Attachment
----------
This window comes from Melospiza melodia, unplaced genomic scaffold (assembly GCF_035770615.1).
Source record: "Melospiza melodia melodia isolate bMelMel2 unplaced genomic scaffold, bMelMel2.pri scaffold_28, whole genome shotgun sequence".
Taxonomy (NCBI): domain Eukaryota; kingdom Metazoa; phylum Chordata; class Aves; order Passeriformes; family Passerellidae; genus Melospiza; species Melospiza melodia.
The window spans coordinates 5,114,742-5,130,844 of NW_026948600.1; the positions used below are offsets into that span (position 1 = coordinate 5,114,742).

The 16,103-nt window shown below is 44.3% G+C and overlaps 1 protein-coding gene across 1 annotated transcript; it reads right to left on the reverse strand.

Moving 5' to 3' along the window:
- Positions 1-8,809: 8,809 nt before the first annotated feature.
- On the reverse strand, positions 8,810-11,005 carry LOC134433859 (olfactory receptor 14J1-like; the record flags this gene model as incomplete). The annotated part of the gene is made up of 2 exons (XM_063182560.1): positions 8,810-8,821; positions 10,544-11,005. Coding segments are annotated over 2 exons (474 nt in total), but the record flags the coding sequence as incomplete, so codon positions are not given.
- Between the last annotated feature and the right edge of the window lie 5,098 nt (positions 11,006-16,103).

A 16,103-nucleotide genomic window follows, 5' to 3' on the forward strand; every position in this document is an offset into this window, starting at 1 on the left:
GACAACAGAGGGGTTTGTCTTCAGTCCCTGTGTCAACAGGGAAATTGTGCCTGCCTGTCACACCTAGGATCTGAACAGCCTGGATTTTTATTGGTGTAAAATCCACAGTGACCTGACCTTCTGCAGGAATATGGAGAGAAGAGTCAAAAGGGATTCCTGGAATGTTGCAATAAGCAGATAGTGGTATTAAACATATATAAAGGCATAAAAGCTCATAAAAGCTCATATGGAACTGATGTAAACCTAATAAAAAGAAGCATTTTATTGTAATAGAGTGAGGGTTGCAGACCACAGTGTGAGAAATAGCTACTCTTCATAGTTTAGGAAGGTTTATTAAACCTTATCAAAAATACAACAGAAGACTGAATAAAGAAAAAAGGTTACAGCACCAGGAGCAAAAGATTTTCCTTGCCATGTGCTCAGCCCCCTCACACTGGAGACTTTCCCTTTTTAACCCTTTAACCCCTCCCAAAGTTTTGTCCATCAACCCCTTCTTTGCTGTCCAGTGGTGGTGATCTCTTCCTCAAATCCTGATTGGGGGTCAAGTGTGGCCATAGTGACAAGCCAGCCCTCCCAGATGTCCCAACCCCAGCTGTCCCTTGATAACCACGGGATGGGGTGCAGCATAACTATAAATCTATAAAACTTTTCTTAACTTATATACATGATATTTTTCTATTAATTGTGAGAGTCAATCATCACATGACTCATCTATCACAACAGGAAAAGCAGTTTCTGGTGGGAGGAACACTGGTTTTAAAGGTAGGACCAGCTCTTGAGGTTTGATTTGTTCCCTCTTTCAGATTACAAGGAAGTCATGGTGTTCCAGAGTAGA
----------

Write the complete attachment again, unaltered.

This window comes from Melospiza melodia, unplaced genomic scaffold (assembly GCF_035770615.1).
Source record: "Melospiza melodia melodia isolate bMelMel2 unplaced genomic scaffold, bMelMel2.pri scaffold_28, whole genome shotgun sequence".
Taxonomy (NCBI): domain Eukaryota; kingdom Metazoa; phylum Chordata; class Aves; order Passeriformes; family Passerellidae; genus Melospiza; species Melospiza melodia.
The window spans coordinates 5,114,742-5,130,844 of NW_026948600.1; the positions used below are offsets into that span (position 1 = coordinate 5,114,742).

The 16,103-nt window shown below is 44.3% G+C and overlaps 1 protein-coding gene across 1 annotated transcript; it reads right to left on the reverse strand.

Moving 5' to 3' along the window:
- Positions 1-8,809: 8,809 nt before the first annotated feature.
- On the reverse strand, positions 8,810-11,005 carry LOC134433859 (olfactory receptor 14J1-like; the record flags this gene model as incomplete). The annotated part of the gene is made up of 2 exons (XM_063182560.1): positions 8,810-8,821; positions 10,544-11,005. Coding segments are annotated over 2 exons (474 nt in total), but the record flags the coding sequence as incomplete, so codon positions are not given.
- Between the last annotated feature and the right edge of the window lie 5,098 nt (positions 11,006-16,103).

A 16,103-nucleotide genomic window follows, 5' to 3' on the forward strand; every position in this document is an offset into this window, starting at 1 on the left:
GACAACAGAGGGGTTTGTCTTCAGTCCCTGTGTCAACAGGGAAATTGTGCCTGCCTGTCACACCTAGGATCTGAACAGCCTGGATTTTTATTGGTGTAAAATCCACAGTGACCTGACCTTCTGCAGGAATATGGAGAGAAGAGTCAAAAGGGATTCCTGGAATGTTGCAATAAGCAGATAGTGGTATTAAACATATATAAAGGCATAAAAGCTCATAAAAGCTCATATGGAACTGATGTAAACCTAATAAAAAGAAGCATTTTATTGTAATAGAGTGAGGGTTGCAGACCACAGTGTGAGAAATAGCTACTCTTCATAGTTTAGGAAGGTTTATTAAACCTTATCAAAAATACAACAGAAGACTGAATAAAGAAAAAAGGTTACAGCACCAGGAGCAAAAGATTTTCCTTGCCATGTGCTCAGCCCCCTCACACTGGAGACTTTCCCTTTTTAACCCTTTAACCCCTCCCAAAGTTTTGTCCATCAACCCCTTCTTTGCTGTCCAGTGGTGGTGATCTCTTCCTCAAATCCTGATTGGGGGTCAAGTGTGGCCATAGTGACAAGCCAGCCCTCCCAGATGTCCCAACCCCAGCTGTCCCTTGATAACCACGGGATGGGGTGCAGCATAACTATAAATCTATAAAACTTTTCTTAACTTATATACATGATATTTTTCTATTAATTGTGAGAGTCAATCATCACATGACTCATCTATCACAACAGGAAAAGCAGTTTCTGGTGGGAGGAACACTGGTTTTAAAGGTAGGACCAGCTCTTGAGGTTTGATTTGTTCCCTCTTTCAGATTACAAGGAAGTCATGGTGTTCCAGAGTAGA